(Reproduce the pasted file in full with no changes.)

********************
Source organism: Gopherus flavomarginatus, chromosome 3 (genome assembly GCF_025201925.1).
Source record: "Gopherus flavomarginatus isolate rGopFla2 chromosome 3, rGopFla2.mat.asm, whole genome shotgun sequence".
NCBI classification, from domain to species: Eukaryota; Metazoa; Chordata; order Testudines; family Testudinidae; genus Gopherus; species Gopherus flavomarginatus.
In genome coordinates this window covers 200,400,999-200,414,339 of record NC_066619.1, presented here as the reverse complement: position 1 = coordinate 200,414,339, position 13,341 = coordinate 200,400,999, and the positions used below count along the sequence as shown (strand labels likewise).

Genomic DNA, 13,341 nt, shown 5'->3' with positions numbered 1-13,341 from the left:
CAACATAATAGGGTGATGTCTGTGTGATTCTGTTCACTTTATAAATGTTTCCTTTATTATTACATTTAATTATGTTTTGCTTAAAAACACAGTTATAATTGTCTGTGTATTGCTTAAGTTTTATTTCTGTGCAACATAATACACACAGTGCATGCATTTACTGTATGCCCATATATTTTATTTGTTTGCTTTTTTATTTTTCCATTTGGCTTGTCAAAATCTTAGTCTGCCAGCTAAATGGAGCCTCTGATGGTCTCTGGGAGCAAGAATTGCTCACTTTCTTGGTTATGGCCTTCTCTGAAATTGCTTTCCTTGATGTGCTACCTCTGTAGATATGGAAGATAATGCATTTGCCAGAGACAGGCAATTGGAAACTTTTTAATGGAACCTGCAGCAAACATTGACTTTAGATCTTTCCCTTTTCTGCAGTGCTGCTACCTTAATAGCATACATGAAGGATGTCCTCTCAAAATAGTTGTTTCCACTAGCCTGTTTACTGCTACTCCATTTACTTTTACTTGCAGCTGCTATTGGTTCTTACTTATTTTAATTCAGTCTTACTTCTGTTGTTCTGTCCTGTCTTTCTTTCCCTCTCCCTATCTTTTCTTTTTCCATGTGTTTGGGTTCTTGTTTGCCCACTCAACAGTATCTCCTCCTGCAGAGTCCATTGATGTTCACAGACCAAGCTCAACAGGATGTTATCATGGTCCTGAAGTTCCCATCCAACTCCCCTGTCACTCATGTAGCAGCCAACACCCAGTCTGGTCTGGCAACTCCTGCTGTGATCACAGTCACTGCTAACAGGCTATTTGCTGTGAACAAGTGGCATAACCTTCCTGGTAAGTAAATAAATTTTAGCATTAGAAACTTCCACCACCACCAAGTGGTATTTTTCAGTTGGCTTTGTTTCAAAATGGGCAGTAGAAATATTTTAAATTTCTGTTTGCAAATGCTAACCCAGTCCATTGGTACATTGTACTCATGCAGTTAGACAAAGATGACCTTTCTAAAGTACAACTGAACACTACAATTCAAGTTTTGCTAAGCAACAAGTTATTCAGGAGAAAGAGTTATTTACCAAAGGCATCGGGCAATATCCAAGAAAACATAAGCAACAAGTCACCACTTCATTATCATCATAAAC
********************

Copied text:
Source organism: Gopherus flavomarginatus, chromosome 3 (genome assembly GCF_025201925.1).
Source record: "Gopherus flavomarginatus isolate rGopFla2 chromosome 3, rGopFla2.mat.asm, whole genome shotgun sequence".
NCBI classification, from domain to species: Eukaryota; Metazoa; Chordata; order Testudines; family Testudinidae; genus Gopherus; species Gopherus flavomarginatus.
In genome coordinates this window covers 200,400,999-200,414,339 of record NC_066619.1, presented here as the reverse complement: position 1 = coordinate 200,414,339, position 13,341 = coordinate 200,400,999, and the positions used below count along the sequence as shown (strand labels likewise).

Genomic DNA, 13,341 nt, shown 5'->3' with positions numbered 1-13,341 from the left:
CAACATAATAGGGTGATGTCTGTGTGATTCTGTTCACTTTATAAATGTTTCCTTTATTATTACATTTAATTATGTTTTGCTTAAAAACACAGTTATAATTGTCTGTGTATTGCTTAAGTTTTATTTCTGTGCAACATAATACACACAGTGCATGCATTTACTGTATGCCCATATATTTTATTTGTTTGCTTTTTTATTTTTCCATTTGGCTTGTCAAAATCTTAGTCTGCCAGCTAAATGGAGCCTCTGATGGTCTCTGGGAGCAAGAATTGCTCACTTTCTTGGTTATGGCCTTCTCTGAAATTGCTTTCCTTGATGTGCTACCTCTGTAGATATGGAAGATAATGCATTTGCCAGAGACAGGCAATTGGAAACTTTTTAATGGAACCTGCAGCAAACATTGACTTTAGATCTTTCCCTTTTCTGCAGTGCTGCTACCTTAATAGCATACATGAAGGATGTCCTCTCAAAATAGTTGTTTCCACTAGCCTGTTTACTGCTACTCCATTTACTTTTACTTGCAGCTGCTATTGGTTCTTACTTATTTTAATTCAGTCTTACTTCTGTTGTTCTGTCCTGTCTTTCTTTCCCTCTCCCTATCTTTTCTTTTTCCATGTGTTTGGGTTCTTGTTTGCCCACTCAACAGTATCTCCTCCTGCAGAGTCCATTGATGTTCACAGACCAAGCTCAACAGGATGTTATCATGGTCCTGAAGTTCCCATCCAACTCCCCTGTCACTCATGTAGCAGCCAACACCCAGTCTGGTCTGGCAACTCCTGCTGTGATCACAGTCACTGCTAACAGGCTATTTGCTGTGAACAAGTGGCATAACCTTCCTGGTAAGTAAATAAATTTTAGCATTAGAAACTTCCACCACCACCAAGTGGTATTTTTCAGTTGGCTTTGTTTCAAAATGGGCAGTAGAAATATTTTAAATTTCTGTTTGCAAATGCTAACCCAGTCCATTGGTACATTGTACTCATGCAGTTAGACAAAGATGACCTTTCTAAAGTACAACTGAACACTACAATTCAAGTTTTGCTAAGCAACAAGTTATTCAGGAGAAAGAGTTATTTACCAAAGGCATCGGGCAATATCCAAGAAAACATAAGCAACAAGTCACCACTTCATTATCATCATAAAC